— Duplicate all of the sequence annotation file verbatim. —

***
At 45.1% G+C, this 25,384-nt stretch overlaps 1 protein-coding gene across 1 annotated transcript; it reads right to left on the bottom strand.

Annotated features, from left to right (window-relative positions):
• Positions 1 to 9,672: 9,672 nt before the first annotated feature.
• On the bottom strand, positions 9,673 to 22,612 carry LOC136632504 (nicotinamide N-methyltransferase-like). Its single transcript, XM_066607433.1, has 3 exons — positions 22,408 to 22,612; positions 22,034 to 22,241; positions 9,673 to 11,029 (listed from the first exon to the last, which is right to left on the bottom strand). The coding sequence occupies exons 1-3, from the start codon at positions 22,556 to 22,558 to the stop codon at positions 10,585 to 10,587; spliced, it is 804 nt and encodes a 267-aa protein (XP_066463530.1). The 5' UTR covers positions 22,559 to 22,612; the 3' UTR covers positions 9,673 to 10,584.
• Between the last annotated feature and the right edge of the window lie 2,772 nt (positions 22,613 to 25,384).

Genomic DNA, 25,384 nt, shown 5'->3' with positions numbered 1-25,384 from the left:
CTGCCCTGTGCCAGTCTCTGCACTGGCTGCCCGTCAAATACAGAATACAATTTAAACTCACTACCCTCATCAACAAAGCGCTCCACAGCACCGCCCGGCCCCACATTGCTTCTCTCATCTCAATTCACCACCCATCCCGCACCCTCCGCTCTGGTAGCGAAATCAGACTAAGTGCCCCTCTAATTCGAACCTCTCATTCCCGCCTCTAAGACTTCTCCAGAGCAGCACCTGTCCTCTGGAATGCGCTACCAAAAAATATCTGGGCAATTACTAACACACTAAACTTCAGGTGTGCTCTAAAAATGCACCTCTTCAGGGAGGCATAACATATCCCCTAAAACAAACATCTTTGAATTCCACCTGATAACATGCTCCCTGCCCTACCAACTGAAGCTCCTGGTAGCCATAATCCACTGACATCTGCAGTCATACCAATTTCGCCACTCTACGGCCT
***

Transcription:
At 45.1% G+C, this 25,384-nt stretch overlaps 1 protein-coding gene across 1 annotated transcript; it reads right to left on the bottom strand.

Annotated features, from left to right (window-relative positions):
• Positions 1 to 9,672: 9,672 nt before the first annotated feature.
• On the bottom strand, positions 9,673 to 22,612 carry LOC136632504 (nicotinamide N-methyltransferase-like). Its single transcript, XM_066607433.1, has 3 exons — positions 22,408 to 22,612; positions 22,034 to 22,241; positions 9,673 to 11,029 (listed from the first exon to the last, which is right to left on the bottom strand). The coding sequence occupies exons 1-3, from the start codon at positions 22,556 to 22,558 to the stop codon at positions 10,585 to 10,587; spliced, it is 804 nt and encodes a 267-aa protein (XP_066463530.1). The 5' UTR covers positions 22,559 to 22,612; the 3' UTR covers positions 9,673 to 10,584.
• Between the last annotated feature and the right edge of the window lie 2,772 nt (positions 22,613 to 25,384).

Genomic DNA, 25,384 nt, shown 5'->3' with positions numbered 1-25,384 from the left:
CTGCCCTGTGCCAGTCTCTGCACTGGCTGCCCGTCAAATACAGAATACAATTTAAACTCACTACCCTCATCAACAAAGCGCTCCACAGCACCGCCCGGCCCCACATTGCTTCTCTCATCTCAATTCACCACCCATCCCGCACCCTCCGCTCTGGTAGCGAAATCAGACTAAGTGCCCCTCTAATTCGAACCTCTCATTCCCGCCTCTAAGACTTCTCCAGAGCAGCACCTGTCCTCTGGAATGCGCTACCAAAAAATATCTGGGCAATTACTAACACACTAAACTTCAGGTGTGCTCTAAAAATGCACCTCTTCAGGGAGGCATAACATATCCCCTAAAACAAACATCTTTGAATTCCACCTGATAACATGCTCCCTGCCCTACCAACTGAAGCTCCTGGTAGCCATAATCCACTGACATCTGCAGTCATACCAATTTCGCCACTCTACGGCCT